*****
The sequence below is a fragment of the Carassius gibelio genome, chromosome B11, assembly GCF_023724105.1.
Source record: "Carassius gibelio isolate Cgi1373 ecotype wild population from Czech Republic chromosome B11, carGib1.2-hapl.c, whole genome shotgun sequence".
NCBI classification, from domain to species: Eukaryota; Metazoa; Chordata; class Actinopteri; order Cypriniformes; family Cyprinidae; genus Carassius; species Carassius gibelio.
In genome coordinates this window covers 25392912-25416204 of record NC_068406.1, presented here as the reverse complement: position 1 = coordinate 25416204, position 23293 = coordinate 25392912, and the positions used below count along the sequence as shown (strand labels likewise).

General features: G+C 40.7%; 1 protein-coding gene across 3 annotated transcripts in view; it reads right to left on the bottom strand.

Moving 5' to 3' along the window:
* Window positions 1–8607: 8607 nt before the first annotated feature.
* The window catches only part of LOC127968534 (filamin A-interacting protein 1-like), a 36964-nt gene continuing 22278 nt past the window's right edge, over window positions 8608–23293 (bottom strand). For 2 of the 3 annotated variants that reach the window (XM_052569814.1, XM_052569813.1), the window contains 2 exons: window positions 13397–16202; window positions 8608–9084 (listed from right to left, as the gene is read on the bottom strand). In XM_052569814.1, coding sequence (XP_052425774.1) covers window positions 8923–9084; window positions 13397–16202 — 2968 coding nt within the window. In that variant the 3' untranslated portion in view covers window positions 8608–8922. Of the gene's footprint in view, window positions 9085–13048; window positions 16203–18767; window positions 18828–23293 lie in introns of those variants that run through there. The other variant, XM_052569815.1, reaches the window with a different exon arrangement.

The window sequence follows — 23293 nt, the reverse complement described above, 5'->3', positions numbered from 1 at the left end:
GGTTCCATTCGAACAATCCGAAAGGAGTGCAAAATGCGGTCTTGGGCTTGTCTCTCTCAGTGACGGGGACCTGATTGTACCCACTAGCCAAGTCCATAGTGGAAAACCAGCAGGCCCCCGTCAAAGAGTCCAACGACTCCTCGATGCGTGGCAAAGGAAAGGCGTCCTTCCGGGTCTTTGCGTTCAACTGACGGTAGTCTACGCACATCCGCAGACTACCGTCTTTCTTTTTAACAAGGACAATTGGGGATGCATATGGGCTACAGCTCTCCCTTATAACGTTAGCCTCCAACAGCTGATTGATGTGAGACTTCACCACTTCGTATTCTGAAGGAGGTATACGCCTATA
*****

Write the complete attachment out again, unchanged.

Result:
The sequence below is a fragment of the Carassius gibelio genome, chromosome B11, assembly GCF_023724105.1.
Source record: "Carassius gibelio isolate Cgi1373 ecotype wild population from Czech Republic chromosome B11, carGib1.2-hapl.c, whole genome shotgun sequence".
NCBI classification, from domain to species: Eukaryota; Metazoa; Chordata; class Actinopteri; order Cypriniformes; family Cyprinidae; genus Carassius; species Carassius gibelio.
In genome coordinates this window covers 25392912-25416204 of record NC_068406.1, presented here as the reverse complement: position 1 = coordinate 25416204, position 23293 = coordinate 25392912, and the positions used below count along the sequence as shown (strand labels likewise).

General features: G+C 40.7%; 1 protein-coding gene across 3 annotated transcripts in view; it reads right to left on the bottom strand.

Moving 5' to 3' along the window:
* Window positions 1–8607: 8607 nt before the first annotated feature.
* The window catches only part of LOC127968534 (filamin A-interacting protein 1-like), a 36964-nt gene continuing 22278 nt past the window's right edge, over window positions 8608–23293 (bottom strand). For 2 of the 3 annotated variants that reach the window (XM_052569814.1, XM_052569813.1), the window contains 2 exons: window positions 13397–16202; window positions 8608–9084 (listed from right to left, as the gene is read on the bottom strand). In XM_052569814.1, coding sequence (XP_052425774.1) covers window positions 8923–9084; window positions 13397–16202 — 2968 coding nt within the window. In that variant the 3' untranslated portion in view covers window positions 8608–8922. Of the gene's footprint in view, window positions 9085–13048; window positions 16203–18767; window positions 18828–23293 lie in introns of those variants that run through there. The other variant, XM_052569815.1, reaches the window with a different exon arrangement.

The window sequence follows — 23293 nt, the reverse complement described above, 5'->3', positions numbered from 1 at the left end:
GGTTCCATTCGAACAATCCGAAAGGAGTGCAAAATGCGGTCTTGGGCTTGTCTCTCTCAGTGACGGGGACCTGATTGTACCCACTAGCCAAGTCCATAGTGGAAAACCAGCAGGCCCCCGTCAAAGAGTCCAACGACTCCTCGATGCGTGGCAAAGGAAAGGCGTCCTTCCGGGTCTTTGCGTTCAACTGACGGTAGTCTACGCACATCCGCAGACTACCGTCTTTCTTTTTAACAAGGACAATTGGGGATGCATATGGGCTACAGCTCTCCCTTATAACGTTAGCCTCCAACAGCTGATTGATGTGAGACTTCACCACTTCGTATTCTGAAGGAGGTATACGCCTATA